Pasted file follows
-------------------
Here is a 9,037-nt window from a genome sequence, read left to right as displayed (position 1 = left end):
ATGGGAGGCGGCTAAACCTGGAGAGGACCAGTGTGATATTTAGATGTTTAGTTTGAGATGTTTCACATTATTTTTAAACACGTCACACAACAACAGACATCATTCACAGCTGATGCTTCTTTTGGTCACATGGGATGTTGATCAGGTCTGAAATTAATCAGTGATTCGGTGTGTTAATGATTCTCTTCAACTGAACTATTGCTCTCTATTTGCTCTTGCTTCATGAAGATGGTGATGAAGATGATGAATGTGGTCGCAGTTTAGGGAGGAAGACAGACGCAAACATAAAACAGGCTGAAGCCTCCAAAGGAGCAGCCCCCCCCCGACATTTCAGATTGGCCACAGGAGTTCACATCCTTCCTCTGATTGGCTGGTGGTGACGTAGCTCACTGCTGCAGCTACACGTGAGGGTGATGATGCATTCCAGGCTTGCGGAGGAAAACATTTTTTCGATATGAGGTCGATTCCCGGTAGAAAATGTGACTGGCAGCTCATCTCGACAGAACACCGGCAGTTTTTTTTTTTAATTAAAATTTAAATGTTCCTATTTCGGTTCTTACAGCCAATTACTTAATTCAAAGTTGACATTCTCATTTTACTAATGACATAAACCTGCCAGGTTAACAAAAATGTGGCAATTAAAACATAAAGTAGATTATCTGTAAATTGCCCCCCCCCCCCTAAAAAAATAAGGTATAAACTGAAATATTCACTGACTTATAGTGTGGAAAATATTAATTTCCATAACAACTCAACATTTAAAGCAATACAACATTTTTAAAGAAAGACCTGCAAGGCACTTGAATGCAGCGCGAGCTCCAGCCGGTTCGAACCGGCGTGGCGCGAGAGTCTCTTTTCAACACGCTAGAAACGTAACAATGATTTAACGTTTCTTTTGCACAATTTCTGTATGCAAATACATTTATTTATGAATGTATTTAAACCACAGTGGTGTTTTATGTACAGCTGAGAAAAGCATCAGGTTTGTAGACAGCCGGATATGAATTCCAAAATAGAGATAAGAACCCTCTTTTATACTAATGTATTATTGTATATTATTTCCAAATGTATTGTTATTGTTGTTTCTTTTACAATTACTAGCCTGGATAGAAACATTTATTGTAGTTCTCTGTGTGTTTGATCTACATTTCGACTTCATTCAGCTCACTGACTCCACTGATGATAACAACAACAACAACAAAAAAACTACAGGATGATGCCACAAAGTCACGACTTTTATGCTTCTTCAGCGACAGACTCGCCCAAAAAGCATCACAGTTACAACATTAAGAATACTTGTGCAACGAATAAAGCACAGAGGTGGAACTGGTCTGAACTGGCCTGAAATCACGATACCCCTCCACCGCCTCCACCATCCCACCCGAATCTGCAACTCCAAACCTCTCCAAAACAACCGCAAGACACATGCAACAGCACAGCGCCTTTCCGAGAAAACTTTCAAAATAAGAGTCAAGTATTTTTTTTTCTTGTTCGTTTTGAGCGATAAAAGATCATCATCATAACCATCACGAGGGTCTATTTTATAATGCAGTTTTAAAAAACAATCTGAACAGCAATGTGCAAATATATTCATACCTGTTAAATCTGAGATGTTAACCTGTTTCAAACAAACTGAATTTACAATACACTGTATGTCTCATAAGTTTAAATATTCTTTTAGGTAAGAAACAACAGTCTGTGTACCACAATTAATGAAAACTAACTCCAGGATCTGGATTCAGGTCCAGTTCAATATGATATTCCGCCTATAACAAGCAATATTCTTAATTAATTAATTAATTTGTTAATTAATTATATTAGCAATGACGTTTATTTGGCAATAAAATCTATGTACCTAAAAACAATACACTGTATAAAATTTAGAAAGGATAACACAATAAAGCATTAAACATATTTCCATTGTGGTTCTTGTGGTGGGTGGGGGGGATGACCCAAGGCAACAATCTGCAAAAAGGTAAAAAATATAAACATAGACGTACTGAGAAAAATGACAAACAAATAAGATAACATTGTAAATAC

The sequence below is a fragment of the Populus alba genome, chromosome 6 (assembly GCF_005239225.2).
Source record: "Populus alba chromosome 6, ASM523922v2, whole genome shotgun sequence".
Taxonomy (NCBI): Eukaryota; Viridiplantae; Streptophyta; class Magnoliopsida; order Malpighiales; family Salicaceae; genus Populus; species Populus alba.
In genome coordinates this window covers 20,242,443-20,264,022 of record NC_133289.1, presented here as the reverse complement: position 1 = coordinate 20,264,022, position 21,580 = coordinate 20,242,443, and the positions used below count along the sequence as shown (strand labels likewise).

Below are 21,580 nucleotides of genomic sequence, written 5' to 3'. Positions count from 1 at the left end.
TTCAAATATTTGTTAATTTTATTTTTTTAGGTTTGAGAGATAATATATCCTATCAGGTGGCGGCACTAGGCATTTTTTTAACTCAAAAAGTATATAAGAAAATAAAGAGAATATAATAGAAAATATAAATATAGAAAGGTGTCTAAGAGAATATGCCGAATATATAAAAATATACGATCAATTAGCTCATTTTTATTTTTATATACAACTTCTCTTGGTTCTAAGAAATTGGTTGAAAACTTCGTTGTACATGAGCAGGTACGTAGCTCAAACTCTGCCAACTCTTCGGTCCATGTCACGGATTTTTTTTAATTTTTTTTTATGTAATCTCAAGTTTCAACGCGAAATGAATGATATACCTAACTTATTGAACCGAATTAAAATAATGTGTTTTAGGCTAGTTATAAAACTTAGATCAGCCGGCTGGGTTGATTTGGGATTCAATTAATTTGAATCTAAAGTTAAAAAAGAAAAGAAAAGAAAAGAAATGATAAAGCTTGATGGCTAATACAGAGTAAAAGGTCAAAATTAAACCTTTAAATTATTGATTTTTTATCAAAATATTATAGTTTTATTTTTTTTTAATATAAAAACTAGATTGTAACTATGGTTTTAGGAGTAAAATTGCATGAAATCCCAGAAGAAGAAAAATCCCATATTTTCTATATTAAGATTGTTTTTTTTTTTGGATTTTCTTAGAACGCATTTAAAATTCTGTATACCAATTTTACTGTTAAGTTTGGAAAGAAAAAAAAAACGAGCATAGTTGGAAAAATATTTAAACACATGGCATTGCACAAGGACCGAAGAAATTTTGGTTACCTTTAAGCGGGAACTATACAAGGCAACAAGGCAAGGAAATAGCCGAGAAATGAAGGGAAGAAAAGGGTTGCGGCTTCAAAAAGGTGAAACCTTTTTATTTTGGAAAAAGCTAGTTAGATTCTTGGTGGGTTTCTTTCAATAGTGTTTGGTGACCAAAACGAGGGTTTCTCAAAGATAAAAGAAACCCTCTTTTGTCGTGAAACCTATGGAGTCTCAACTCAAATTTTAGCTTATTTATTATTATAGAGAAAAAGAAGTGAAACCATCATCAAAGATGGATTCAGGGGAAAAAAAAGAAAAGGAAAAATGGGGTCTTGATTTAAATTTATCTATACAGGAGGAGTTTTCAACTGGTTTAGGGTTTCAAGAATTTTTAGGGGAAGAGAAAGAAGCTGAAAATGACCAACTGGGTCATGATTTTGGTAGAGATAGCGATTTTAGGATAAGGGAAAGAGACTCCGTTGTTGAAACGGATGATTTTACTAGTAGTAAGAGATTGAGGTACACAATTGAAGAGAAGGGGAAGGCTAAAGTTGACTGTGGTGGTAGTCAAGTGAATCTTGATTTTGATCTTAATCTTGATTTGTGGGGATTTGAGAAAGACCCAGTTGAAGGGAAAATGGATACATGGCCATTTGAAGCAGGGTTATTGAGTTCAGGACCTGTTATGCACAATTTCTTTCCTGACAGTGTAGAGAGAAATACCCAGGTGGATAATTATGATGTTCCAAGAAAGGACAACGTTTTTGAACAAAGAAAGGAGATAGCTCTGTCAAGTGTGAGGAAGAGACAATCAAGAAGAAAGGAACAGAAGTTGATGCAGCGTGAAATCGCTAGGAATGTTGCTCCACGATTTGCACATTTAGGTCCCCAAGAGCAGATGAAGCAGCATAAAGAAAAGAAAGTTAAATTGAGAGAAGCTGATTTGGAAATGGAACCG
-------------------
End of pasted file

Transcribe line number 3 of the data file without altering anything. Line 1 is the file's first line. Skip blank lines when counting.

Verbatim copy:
The sequence below is a fragment of the Populus alba genome, chromosome 6 (assembly GCF_005239225.2).